Dutch farmers are protesting against a law to cut nitrogen emissions.
The Dutch government has determined that nitrogen emissions must be reduced by around 50 percent nationally by 2030, and by more than 70 percent for nature reserves, to meet its climate commitments.
According to the government, this will lead to the end of about 30 percent of the cattle farms.
The Netherlands is one of the world’s largest exporters of agricultural products. According to the Dutch government, nitrogen emissions have been too high in the country. The nitrogen problem is due mainly to animal farming.
The country’s highest court ruled in 2019 that the nitrogen standards may no longer be exceeded.
“We are on the verge of the entire agricultural sector in the Netherlands being as good as swept out of this country”, said Caroline Van Der Plas, spokeswoman for the farmers’ party Boer Burger Movement.
Farmers are therefore faced with the choice of converting to organic farming, or going out of business. For them, it is a matter of survival.
Cattle breeders will be hit particularly hard by the new regulation. It is estimated that around a third of them will have to stop working.
Angry farmers blocked parts of the city center and paralyzed traffic in several places across the country.
They have now extended their protest actions to supermarkets and ports. Hundreds of farmers blocked the access roads to the large supermarket warehouses with tractors. More than 20 distribution centers of the large supermarket chains were affected.
Protesters in Amsterdam square showed a poster sign that read “war has begun, we are winning.”
Farmers emptied a liquid manure tank in front of the private home of Minister of Environment, Christianne van der Wal-Zeggelink.
German farmers join Dutch farmers on the border to block Heerenberg roundabout.
Critics have said the Dutch government’s climate goals are arbitrary and will lead to a food crisis. They say a false choice is being created between saving the climate and accepting to starve for the cause.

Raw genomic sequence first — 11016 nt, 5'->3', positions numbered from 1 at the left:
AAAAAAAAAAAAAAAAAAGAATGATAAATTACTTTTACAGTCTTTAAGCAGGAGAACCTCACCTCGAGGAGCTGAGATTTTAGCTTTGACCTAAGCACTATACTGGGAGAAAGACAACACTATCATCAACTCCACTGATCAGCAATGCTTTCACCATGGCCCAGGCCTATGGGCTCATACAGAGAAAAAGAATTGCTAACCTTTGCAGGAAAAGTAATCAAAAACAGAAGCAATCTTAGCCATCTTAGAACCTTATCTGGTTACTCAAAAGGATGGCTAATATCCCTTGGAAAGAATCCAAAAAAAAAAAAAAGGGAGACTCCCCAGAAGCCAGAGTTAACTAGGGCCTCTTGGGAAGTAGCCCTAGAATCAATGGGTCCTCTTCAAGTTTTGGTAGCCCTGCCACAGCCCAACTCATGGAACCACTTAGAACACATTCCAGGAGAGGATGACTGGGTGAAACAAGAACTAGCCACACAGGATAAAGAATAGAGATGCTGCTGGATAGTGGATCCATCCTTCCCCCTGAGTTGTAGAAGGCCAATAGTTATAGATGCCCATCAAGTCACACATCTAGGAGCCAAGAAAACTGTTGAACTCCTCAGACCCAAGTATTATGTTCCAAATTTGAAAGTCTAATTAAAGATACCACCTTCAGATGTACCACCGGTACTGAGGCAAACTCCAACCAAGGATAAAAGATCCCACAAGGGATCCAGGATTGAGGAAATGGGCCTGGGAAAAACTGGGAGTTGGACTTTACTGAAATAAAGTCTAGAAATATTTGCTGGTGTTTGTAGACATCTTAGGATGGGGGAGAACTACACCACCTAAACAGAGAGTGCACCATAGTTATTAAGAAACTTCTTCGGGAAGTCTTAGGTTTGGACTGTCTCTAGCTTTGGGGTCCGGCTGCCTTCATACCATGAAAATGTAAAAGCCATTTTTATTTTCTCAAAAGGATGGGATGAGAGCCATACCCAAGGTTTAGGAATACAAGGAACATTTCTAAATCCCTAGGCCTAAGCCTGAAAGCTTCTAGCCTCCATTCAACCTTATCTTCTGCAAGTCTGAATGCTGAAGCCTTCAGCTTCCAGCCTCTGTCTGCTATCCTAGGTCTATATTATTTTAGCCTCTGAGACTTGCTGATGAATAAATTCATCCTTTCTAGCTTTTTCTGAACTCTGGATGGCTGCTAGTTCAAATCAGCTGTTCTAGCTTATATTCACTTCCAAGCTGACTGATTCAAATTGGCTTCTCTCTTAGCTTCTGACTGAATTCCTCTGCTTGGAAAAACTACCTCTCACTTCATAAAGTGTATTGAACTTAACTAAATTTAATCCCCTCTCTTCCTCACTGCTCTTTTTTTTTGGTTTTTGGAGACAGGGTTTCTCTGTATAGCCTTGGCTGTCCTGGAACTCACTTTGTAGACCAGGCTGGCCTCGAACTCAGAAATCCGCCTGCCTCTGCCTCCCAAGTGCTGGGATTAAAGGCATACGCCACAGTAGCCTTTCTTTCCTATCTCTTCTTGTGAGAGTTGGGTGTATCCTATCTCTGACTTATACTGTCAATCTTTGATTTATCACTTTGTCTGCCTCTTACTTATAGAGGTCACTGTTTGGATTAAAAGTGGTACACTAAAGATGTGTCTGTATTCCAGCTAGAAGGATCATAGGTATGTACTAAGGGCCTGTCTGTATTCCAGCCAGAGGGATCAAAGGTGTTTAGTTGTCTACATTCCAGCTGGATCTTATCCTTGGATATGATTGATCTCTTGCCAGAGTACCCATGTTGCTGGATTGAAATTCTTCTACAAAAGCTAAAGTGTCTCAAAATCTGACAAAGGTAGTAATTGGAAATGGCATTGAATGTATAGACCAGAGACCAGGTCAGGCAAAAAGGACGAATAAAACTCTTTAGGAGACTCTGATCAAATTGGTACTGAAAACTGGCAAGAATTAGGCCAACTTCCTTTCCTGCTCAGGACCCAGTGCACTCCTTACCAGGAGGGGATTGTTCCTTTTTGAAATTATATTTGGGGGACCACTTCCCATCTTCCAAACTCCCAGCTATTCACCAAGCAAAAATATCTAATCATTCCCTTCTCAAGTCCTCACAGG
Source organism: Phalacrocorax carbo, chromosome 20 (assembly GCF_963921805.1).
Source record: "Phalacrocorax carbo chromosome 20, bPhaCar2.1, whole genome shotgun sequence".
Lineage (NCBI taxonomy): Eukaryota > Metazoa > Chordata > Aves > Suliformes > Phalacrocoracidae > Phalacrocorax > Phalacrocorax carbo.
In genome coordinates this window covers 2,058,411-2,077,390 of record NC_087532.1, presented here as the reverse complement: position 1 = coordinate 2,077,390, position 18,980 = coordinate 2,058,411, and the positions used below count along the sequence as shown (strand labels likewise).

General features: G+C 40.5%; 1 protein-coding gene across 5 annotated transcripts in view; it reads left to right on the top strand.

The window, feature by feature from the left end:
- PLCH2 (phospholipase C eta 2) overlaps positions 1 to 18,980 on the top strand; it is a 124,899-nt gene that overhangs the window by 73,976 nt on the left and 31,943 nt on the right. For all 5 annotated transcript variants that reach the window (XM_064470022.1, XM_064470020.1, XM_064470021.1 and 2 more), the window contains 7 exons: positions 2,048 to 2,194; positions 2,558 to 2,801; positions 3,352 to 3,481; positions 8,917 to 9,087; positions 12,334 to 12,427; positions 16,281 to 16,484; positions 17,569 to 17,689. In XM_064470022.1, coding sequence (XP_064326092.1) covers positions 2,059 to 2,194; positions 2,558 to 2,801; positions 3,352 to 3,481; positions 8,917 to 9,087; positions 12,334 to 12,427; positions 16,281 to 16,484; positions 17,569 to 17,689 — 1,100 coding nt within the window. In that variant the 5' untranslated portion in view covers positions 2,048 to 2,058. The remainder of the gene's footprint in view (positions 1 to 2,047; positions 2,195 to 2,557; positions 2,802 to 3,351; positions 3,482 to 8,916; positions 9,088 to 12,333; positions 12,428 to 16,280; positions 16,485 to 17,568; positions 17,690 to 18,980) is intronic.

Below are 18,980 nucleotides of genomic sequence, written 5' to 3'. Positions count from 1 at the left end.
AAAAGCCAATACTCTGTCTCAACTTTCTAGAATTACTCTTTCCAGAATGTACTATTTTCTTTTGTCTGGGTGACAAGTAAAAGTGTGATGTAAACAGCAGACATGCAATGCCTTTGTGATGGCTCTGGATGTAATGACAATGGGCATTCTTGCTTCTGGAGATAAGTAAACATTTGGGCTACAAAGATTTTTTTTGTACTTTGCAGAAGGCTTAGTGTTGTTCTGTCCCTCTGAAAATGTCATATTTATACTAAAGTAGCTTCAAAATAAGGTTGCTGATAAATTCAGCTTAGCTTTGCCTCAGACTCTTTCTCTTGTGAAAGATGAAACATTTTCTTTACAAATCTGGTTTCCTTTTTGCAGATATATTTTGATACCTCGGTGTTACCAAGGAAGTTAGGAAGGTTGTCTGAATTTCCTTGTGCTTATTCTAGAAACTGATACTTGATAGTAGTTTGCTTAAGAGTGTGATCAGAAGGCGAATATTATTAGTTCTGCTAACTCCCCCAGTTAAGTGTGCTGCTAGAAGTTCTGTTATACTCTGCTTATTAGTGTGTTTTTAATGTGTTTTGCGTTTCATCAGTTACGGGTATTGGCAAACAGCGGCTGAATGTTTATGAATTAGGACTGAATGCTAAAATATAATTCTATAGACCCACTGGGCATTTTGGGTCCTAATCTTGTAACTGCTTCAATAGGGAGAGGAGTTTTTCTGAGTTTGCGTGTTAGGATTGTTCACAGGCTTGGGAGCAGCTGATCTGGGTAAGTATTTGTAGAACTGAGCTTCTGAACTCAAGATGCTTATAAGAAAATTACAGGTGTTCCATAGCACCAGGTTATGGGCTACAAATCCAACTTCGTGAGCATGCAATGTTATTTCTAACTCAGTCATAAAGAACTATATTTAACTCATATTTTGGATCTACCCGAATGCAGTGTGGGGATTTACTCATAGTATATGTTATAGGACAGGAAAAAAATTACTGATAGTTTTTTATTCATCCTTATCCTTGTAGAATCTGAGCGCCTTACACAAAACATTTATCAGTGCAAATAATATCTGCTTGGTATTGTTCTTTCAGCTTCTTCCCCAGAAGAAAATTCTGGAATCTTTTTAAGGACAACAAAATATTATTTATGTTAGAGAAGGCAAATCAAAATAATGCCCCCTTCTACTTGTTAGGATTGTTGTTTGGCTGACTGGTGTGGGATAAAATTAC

The synthetic meat lobby has strongly backed the law to reduce nitrogen emissions. The Netherlands is an industry leader in so-called alternative proteins, or laboratory-grown meat. Dutch Professor, Mark Post, created the first-ever cultivated meat burger. Dutch Plant-based meat company Vivera (acquired by JBS in 2021 for €341 million) is a World Economic Forum partner.
The WEF advocates for a “great reset” with the slogan of “Build Back Better”. The goal is to push for a radical transformation of society worldwide, including the adoption of drastic environmental policies.
In a November 2016 Forbes article, Ida Auken from the World Economic Forum leadership strategy team, explained “the Great Reset”:
“Welcome to the year 2030. Welcome to my city—or should I say, “our city.” I don’t own anything. I don’t own a car. I don’t own a house. I don’t own any appliances or any clothes … Everything you considered a product, has now become a service … In our city we don’t pay any rent, because someone else is using our free space whenever we do not need it. My living room is used for business meetings when I am not there … Once in a while I get annoyed about the fact that I have no real privacy. Nowhere I can go and not be registered. I know that, somewhere, everything I do, think and dream of is recorded. I just hope that nobody will use it against me. All in all, it is a good life.”
Dutch Prime Minister Mark Rutte supports the Great Reset agenda. He wrote a letter to Klaus Schwab, the founder of the WEF, thanking him for sending him a copy of his book “The Great Reset”, and calling it “a hopeful analysis of the future”.
However, when asked in parliament by Dutch politician Gideon Van Meijeiren whether he had read the book, PM Rutte pretended to have no idea about it. Then, when showed the letter, Rutte claimed the letter was a lie and that Klaus Schwab (who does not speak Dutch) follows all the debates in the Dutch parliament. Van Meijieren posted a copy of the letter on Twitter.